Saturday, January 8, 2022

 



Snowy Night by Mary Oliver

Last night, an owl
in the blue dark
tossed an indeterminate number
of carefully shaped sounds into
the world, in which,
a quarter of a mile away, I happened
to be standing.
I couldn’t tell
which one it was –
the barred or the great-horned
ship of the air –
it was that distant. But, anyway,
aren’t there moments
that are better than knowing something,
and sweeter? Snow was falling,
so much like stars
filling the dark trees
that one could easily imagine
its reason for being was nothing more
than prettiness. I suppose
if this were someone else’s story
they would have insisted on knowing
whatever is knowable – would have hurried
over the fields
to name it – the owl, I mean.
But it’s mine, this poem of the night,
and I just stood there, listening and holding out
my hands to the soft glitter
falling through the air. I love this world,
but not for its answers.
And I wish good luck to the owl,
whatever its name –
and I wish great welcome to the snow,
whatever its severe and comfortless
and beautiful meaning.

Wednesday, January 5, 2022

Snow and Snow by Ted Hughes

 




SNOW AND SNOW

by Ted Hughes 

Snow is sometimes a she, a soft one.
Her kiss on your cheek, her finger on your sleeve
In early December, on a warm evening,
And you turn to meet her, saying "It''s snowing!"
But it is not. And nobody''s there.
Empty and calm is the air.

Sometimes the snow is a he, a sly one.
Weakly he signs the dry stone with a damp spot.
Waifish he floats and touches the pond and is not.
Treacherous-beggarly he falters, and taps at the window.
A little longer he clings to the grass-blade tip
Getting his grip.

Then how she leans, how furry foxwrap she nestles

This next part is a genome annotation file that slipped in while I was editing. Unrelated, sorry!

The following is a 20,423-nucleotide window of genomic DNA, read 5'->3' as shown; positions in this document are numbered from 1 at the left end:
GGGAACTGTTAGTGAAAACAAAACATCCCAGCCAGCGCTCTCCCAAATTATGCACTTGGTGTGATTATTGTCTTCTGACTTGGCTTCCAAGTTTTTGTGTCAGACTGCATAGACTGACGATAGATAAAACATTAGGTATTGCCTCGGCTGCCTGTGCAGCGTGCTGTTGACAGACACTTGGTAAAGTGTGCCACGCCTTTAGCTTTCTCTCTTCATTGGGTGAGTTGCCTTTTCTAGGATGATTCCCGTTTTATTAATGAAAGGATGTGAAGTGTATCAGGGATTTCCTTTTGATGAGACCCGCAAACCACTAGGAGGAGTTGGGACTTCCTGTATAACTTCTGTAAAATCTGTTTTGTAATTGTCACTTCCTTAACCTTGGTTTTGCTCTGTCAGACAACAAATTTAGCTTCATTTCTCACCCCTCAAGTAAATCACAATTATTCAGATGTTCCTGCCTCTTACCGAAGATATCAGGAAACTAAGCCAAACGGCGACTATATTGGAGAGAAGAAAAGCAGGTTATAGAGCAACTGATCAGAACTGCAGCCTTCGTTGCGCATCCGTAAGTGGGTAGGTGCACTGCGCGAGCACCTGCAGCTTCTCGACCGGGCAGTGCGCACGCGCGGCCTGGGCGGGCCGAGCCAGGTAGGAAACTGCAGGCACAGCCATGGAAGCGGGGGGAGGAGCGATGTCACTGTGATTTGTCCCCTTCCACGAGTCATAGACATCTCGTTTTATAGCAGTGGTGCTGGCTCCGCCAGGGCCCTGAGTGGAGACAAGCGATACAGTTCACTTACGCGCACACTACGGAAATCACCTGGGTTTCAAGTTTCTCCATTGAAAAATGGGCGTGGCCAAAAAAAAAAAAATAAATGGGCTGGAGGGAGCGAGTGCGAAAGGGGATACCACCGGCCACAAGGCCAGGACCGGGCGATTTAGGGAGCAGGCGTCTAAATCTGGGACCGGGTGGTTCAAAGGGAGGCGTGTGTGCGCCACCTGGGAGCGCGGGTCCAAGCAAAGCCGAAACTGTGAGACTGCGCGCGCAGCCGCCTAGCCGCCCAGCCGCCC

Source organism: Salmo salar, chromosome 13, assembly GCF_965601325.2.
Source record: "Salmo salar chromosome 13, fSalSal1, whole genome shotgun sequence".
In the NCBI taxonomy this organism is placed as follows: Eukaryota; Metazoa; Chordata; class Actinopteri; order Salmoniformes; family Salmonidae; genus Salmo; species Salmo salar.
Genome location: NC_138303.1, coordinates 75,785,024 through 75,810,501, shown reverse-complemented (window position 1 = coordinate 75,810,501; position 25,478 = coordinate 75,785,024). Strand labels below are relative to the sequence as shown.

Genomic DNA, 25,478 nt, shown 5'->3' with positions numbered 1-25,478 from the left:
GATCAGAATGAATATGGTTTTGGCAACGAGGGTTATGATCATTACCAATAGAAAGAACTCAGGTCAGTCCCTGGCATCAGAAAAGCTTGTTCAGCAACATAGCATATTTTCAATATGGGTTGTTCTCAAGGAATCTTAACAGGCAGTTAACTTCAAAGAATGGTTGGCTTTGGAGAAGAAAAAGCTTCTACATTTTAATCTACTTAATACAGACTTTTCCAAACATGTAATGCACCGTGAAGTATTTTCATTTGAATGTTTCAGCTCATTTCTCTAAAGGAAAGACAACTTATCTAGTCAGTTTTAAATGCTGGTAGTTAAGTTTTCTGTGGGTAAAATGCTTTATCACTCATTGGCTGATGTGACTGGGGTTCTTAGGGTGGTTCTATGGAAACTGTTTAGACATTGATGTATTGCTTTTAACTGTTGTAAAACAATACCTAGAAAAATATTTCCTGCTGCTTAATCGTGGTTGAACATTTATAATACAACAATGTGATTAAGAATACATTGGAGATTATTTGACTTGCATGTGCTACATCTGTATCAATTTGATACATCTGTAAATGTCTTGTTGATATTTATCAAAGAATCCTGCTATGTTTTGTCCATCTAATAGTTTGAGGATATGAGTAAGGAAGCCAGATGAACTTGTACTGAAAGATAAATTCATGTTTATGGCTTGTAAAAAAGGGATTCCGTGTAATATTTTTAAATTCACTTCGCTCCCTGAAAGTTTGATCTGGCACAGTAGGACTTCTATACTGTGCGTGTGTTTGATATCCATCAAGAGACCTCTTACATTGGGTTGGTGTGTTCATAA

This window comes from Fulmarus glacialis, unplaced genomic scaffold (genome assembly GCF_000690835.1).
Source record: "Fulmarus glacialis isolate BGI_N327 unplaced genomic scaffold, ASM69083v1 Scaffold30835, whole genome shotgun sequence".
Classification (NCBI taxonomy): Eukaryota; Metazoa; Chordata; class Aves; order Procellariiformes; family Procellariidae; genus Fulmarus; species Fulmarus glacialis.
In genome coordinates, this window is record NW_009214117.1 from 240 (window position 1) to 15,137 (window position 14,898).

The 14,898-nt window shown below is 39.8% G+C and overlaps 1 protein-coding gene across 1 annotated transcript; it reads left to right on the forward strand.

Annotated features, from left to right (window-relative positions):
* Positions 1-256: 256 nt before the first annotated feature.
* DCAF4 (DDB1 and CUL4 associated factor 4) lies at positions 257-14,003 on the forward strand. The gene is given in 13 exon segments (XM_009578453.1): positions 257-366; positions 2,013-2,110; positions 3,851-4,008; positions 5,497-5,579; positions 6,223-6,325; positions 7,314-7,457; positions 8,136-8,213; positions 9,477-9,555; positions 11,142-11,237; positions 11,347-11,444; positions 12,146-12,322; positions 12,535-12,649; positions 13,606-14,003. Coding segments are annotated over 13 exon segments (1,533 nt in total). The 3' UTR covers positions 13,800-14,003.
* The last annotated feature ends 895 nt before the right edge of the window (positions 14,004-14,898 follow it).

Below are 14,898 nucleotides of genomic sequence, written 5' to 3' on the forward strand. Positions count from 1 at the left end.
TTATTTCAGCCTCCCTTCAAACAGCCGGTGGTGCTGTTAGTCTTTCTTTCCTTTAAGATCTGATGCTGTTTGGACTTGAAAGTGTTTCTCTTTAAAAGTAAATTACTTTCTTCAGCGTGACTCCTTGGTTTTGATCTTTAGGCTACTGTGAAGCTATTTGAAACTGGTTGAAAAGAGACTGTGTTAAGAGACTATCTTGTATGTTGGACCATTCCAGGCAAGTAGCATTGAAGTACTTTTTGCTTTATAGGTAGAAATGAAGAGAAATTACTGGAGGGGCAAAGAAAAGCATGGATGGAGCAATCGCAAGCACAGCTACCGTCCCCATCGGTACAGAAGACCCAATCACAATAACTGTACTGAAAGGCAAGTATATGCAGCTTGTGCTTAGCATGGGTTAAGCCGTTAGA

The sky with her warm, and the earth with her softness.
How her lit crowding fairylands sink through the space-silence
To build her palace, till it twinkles in starlight—
Too frail for a foot
Or a crumb of soot.

Then how his muffled armies move in all night
And we wake and every road is blockaded
Every hill taken and every farm occupied
And the white glare of his tents is on the ceiling.
And all that dull blue day and on into the gloaming
We have to watch more coming.

Then everything in the rubbish-heaped world
Is a bridesmaid at her miracle.
Dunghills and crumbly dark old barns are bowed in the chapel of her sparkle.
The gruesome boggy cellars of the wood
Are a wedding of lace
Now taking place.

Tuesday, January 4, 2022

Snow Day by Billy Collins


 Today we woke up to a revolution of snow,

its white flag waving over everything,
the landscape vanished,
not a single mouse to punctuate the blankness,
and beyond these windows

the government buildings smothered,
schools and libraries buried, the post office lost
under the noiseless drift,
the paths of trains softly blocked,
the world fallen under this falling.

In a while I will put on some boots
and step out like someone walking in water,
and the dog will porpoise through the drifts,
and I will shake a laden branch,
sending a cold shower down on us both.

But for now I am a willing prisoner in this house,
a sympathizer with the anarchic cause of snow.
I will make a pot of tea
and listen to the plastic radio on the counter,
as glad as anyone to hear the news

that the Kiddie Corner School is closed,
the Ding-Dong School, closed,
the All Aboard Children's School, closed,
the Hi-Ho Nursery School, closed,
along with - some will be delighted to hear -

the Toadstool School, the Little School,
Little Sparrows Nursery School,
Little Stars Pre-School, Peas-and-Carrots Day School,